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Japan cannot overlook past atrocities

By ZHANG ZHOUXIANG | CHINA DAILY | Updated: 2022-09-20 07:29

A bell-ringing ceremony is held on Sunday to mark the 91st anniversary of the "September 18 Incident" at the September 18 Incident History Museum in Shenyang, Northeast China's Liaoning province. [Photo/People's Daily]

On the 91st anniversary of the Sept 18 Incident, which marks the Imperial Japanese Army's occupation of Northeast China, the Palace Museum of the Manchurian Regime in Changchun, Jilin province, announced some new findings: Evidence of the then Japanese army's Unit 100 having launched a germ warfare against the Chinese people and military during World War II, as well as their carrying out experiments on living human beings to sharpen their vicious tools.

What the Imperial Japanese Army committed during WWII is an old story, but not something that should be easily, or ever, forgotten. Blaming Japan for these crimes does not mean any kind of bias against Japan. It is just a case of standing with humanity against inhumanity. Biological warfare should be condemned by all civilized countries.

Even today some Japanese politicians refuse to admit that their ancestors committed such heinous crimes. In fact, the Yasukuni Shrine in Tokyo honors 14 Class-A war criminals, whom the International Military Tribunal found guilty of committing atrocities in the Far East, as "heroes".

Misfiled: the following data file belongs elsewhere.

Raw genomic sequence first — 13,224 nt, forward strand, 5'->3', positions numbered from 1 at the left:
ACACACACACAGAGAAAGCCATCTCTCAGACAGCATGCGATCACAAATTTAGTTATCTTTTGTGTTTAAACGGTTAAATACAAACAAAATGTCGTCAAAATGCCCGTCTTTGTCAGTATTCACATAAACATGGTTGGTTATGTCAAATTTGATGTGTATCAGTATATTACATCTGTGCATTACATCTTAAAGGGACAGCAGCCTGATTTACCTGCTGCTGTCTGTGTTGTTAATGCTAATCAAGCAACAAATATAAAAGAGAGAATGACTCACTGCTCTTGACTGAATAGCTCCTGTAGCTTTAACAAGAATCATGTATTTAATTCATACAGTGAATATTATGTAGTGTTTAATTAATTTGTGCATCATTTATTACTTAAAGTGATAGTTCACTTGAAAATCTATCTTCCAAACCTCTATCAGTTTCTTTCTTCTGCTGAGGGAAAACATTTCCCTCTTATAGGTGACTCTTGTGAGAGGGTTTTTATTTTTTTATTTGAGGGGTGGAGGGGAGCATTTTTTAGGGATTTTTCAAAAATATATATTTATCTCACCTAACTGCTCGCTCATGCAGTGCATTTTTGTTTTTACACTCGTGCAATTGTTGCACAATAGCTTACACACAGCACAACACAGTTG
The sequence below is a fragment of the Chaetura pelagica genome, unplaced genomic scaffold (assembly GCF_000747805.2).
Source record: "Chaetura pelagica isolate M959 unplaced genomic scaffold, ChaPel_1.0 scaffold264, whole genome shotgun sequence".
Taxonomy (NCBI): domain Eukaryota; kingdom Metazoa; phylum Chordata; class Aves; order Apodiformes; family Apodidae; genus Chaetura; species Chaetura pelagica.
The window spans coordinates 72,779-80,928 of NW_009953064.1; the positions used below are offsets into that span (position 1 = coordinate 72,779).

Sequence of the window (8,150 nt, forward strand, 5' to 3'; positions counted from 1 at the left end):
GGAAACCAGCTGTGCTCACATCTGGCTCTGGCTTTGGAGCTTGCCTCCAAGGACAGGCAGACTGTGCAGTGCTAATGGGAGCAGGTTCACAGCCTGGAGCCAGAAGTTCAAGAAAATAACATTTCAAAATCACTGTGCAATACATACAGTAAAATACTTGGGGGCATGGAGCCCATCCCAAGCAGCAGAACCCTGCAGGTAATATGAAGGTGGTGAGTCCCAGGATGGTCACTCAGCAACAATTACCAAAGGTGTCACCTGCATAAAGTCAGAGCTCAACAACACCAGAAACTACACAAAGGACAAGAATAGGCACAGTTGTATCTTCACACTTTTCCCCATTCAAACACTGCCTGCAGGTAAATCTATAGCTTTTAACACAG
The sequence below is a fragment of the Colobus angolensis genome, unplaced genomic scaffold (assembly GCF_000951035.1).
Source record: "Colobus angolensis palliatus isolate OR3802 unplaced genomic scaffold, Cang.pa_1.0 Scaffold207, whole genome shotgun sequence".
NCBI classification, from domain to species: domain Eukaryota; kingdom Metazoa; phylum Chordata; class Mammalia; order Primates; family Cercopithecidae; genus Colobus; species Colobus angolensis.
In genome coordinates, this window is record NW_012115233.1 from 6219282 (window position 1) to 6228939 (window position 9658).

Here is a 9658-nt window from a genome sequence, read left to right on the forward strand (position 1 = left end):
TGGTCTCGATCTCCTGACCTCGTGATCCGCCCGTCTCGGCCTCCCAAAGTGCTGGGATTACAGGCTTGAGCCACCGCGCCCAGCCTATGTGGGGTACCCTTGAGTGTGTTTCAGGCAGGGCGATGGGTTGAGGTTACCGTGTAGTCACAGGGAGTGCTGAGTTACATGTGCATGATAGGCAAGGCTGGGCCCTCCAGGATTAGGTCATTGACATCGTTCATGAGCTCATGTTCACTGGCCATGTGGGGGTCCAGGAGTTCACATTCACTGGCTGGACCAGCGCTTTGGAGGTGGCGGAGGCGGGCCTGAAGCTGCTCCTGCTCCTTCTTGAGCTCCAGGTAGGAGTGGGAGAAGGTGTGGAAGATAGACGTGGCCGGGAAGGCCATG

Through these acts, the Japanese politicians are supporting the inhuman acts committed by their ancestors. By siding with the evil deeds of their ancestors, the Japanese politicians are posing a threat to their own country, their neighbors, and the whole world. By treating war criminals as heroes, they are dishonoring their nation's solemn guarantee to maintain peace and implying that they might repeat the folly of war.

That's exactly why research on the then Japanese army's Unit 100 becomes important to stop those who committed wrongs from committing them again. Research on the then Japanese army's crimes will continue and Japanese scholars are welcome to participate.


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